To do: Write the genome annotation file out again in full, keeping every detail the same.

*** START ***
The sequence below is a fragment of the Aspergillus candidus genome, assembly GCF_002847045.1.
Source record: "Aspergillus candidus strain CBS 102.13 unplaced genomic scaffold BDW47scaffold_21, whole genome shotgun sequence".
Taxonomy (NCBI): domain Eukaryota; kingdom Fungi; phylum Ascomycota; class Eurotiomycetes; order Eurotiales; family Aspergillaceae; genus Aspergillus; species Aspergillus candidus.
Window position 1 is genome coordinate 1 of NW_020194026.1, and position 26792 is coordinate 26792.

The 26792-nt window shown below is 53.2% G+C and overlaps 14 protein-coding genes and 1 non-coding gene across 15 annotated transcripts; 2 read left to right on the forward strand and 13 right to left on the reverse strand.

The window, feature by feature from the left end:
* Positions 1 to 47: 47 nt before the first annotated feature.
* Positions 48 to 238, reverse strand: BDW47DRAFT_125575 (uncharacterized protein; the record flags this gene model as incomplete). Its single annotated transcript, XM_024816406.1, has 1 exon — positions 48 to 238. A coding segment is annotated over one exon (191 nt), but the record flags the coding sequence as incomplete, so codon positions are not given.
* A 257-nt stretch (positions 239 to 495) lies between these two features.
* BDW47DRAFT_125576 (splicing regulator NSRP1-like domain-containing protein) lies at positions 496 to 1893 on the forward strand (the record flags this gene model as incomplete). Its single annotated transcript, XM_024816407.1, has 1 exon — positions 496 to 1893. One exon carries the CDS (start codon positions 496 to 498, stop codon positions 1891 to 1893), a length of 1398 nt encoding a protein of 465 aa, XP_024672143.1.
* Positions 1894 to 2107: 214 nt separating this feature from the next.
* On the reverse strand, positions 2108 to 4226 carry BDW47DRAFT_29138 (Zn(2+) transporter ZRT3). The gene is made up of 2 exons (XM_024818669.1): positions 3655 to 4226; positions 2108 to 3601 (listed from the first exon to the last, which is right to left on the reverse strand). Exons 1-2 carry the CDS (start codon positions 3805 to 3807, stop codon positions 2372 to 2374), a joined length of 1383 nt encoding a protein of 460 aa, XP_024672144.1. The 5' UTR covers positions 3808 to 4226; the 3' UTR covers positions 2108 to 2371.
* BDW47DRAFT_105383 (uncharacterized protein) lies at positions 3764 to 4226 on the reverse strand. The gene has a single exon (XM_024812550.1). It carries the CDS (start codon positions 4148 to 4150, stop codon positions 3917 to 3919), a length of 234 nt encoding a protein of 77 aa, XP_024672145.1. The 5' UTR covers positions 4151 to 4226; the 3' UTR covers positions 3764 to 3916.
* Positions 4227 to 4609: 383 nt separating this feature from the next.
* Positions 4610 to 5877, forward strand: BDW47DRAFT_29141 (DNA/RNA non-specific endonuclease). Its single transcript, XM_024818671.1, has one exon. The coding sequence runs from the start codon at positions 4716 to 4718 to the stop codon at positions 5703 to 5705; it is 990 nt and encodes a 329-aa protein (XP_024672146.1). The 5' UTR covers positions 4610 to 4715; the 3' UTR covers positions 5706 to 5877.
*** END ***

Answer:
The sequence below is a fragment of the Aspergillus candidus genome, assembly GCF_002847045.1.
Source record: "Aspergillus candidus strain CBS 102.13 unplaced genomic scaffold BDW47scaffold_21, whole genome shotgun sequence".
Taxonomy (NCBI): domain Eukaryota; kingdom Fungi; phylum Ascomycota; class Eurotiomycetes; order Eurotiales; family Aspergillaceae; genus Aspergillus; species Aspergillus candidus.
Window position 1 is genome coordinate 1 of NW_020194026.1, and position 26792 is coordinate 26792.

The 26792-nt window shown below is 53.2% G+C and overlaps 14 protein-coding genes and 1 non-coding gene across 15 annotated transcripts; 2 read left to right on the forward strand and 13 right to left on the reverse strand.

The window, feature by feature from the left end:
* Positions 1 to 47: 47 nt before the first annotated feature.
* Positions 48 to 238, reverse strand: BDW47DRAFT_125575 (uncharacterized protein; the record flags this gene model as incomplete). Its single annotated transcript, XM_024816406.1, has 1 exon — positions 48 to 238. A coding segment is annotated over one exon (191 nt), but the record flags the coding sequence as incomplete, so codon positions are not given.
* A 257-nt stretch (positions 239 to 495) lies between these two features.
* BDW47DRAFT_125576 (splicing regulator NSRP1-like domain-containing protein) lies at positions 496 to 1893 on the forward strand (the record flags this gene model as incomplete). Its single annotated transcript, XM_024816407.1, has 1 exon — positions 496 to 1893. One exon carries the CDS (start codon positions 496 to 498, stop codon positions 1891 to 1893), a length of 1398 nt encoding a protein of 465 aa, XP_024672143.1.
* Positions 1894 to 2107: 214 nt separating this feature from the next.
* On the reverse strand, positions 2108 to 4226 carry BDW47DRAFT_29138 (Zn(2+) transporter ZRT3). The gene is made up of 2 exons (XM_024818669.1): positions 3655 to 4226; positions 2108 to 3601 (listed from the first exon to the last, which is right to left on the reverse strand). Exons 1-2 carry the CDS (start codon positions 3805 to 3807, stop codon positions 2372 to 2374), a joined length of 1383 nt encoding a protein of 460 aa, XP_024672144.1. The 5' UTR covers positions 3808 to 4226; the 3' UTR covers positions 2108 to 2371.
* BDW47DRAFT_105383 (uncharacterized protein) lies at positions 3764 to 4226 on the reverse strand. The gene has a single exon (XM_024812550.1). It carries the CDS (start codon positions 4148 to 4150, stop codon positions 3917 to 3919), a length of 234 nt encoding a protein of 77 aa, XP_024672145.1. The 5' UTR covers positions 4151 to 4226; the 3' UTR covers positions 3764 to 3916.
* Positions 4227 to 4609: 383 nt separating this feature from the next.
* Positions 4610 to 5877, forward strand: BDW47DRAFT_29141 (DNA/RNA non-specific endonuclease). Its single transcript, XM_024818671.1, has one exon. The coding sequence runs from the start codon at positions 4716 to 4718 to the stop codon at positions 5703 to 5705; it is 990 nt and encodes a 329-aa protein (XP_024672146.1). The 5' UTR covers positions 4610 to 4715; the 3' UTR covers positions 5706 to 5877.